In the Spring of 1943, Frank and Mary relocated the family (Mervyn and Charles had married by this time) to the Clarence Scott Ranch on the Ivanhoe Highway across from the Allanoake Ranch, where Frank took over the operation of the dairy. Mary worked part-time as a bookkeeper for brothers Adolph and Tony at Borgman Brothers Trucking which evolved from Henry Borgman's drayage business. During this time the ranch at Venice Hill was leased to Willie Wolfe, who operated a dairy and the Wolfes lived in the ranch house.

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During the time on the Scott Dairy,

Frank and Mary harvested and planted black walnuts from a tree in the yard. These saplings later were planted on the Kirkman Ranch east of the Venice School, were grafted and grew into a very productive orchard. During this time, also, Charles was serving in the U. S. Army Air Corps, stationed in England and flying on a B-17 (the Ice Cold Katy) over Germany).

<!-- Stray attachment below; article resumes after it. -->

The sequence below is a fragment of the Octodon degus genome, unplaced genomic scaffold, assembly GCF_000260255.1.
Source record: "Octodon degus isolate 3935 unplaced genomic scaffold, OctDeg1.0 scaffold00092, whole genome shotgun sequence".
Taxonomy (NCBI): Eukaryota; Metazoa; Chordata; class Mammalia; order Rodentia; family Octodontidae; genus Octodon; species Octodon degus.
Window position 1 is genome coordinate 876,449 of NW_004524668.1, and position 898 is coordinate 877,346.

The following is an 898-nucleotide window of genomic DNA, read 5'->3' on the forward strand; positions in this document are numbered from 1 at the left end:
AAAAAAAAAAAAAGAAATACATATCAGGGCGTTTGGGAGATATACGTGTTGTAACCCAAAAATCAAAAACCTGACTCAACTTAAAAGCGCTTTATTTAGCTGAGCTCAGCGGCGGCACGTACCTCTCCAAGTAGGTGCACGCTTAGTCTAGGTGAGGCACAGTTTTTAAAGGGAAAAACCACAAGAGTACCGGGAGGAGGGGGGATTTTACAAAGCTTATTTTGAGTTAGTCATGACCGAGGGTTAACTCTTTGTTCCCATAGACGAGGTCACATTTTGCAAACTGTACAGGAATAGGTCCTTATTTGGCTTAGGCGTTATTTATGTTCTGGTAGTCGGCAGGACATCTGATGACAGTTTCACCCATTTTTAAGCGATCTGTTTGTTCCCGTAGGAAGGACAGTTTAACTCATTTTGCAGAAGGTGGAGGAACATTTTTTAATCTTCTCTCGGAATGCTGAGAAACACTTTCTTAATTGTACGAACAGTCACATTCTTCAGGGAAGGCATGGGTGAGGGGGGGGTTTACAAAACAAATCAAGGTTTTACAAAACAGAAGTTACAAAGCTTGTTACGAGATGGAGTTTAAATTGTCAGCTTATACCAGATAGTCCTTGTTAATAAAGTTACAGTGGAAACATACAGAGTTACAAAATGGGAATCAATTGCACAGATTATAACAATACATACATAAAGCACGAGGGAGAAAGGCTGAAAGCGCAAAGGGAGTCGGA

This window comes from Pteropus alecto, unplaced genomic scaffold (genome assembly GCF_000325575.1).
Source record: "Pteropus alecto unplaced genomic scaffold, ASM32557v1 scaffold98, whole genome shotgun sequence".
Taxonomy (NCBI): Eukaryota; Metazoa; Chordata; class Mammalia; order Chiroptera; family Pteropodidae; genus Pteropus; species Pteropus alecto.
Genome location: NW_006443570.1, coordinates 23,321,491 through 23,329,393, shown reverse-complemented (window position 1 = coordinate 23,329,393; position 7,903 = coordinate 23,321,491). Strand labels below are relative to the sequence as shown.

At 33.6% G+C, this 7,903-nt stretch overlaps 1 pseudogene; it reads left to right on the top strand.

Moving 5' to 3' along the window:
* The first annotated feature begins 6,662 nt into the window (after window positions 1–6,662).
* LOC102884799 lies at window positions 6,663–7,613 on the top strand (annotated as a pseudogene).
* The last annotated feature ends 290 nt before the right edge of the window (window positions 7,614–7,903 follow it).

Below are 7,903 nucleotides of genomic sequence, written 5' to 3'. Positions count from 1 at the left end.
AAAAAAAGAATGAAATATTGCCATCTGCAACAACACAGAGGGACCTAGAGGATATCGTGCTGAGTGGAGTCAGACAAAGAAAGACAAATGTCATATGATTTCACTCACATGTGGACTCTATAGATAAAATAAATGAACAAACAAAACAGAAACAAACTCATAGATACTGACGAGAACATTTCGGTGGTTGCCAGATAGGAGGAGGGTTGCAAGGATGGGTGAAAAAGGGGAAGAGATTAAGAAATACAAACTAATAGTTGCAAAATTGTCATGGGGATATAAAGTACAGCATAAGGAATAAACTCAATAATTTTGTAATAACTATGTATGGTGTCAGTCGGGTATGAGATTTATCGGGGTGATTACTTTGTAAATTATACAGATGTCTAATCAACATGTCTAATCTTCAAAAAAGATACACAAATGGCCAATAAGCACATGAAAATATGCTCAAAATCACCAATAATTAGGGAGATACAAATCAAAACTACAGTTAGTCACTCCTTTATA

Richard completed his first grade education, and Jeanne completed seventh and eighth grades at the Elbow School south of Ivanhoe. Richard was enrolled in second grade at Venice at the beginning of the 1945-46 school term because the family planned to move back to the Kirkman Ranch. The move was made in January 1946. Donald attended Visalia Union High School, graduating in

1946, and enrolled at the University of California, Berkeley. Jeanne completed the Freshman year at Visalia Union High School, and then transferred to Exeter Union High School, graduating in 1949. Richard completed his elementary education at Venice and attended Exeter High School.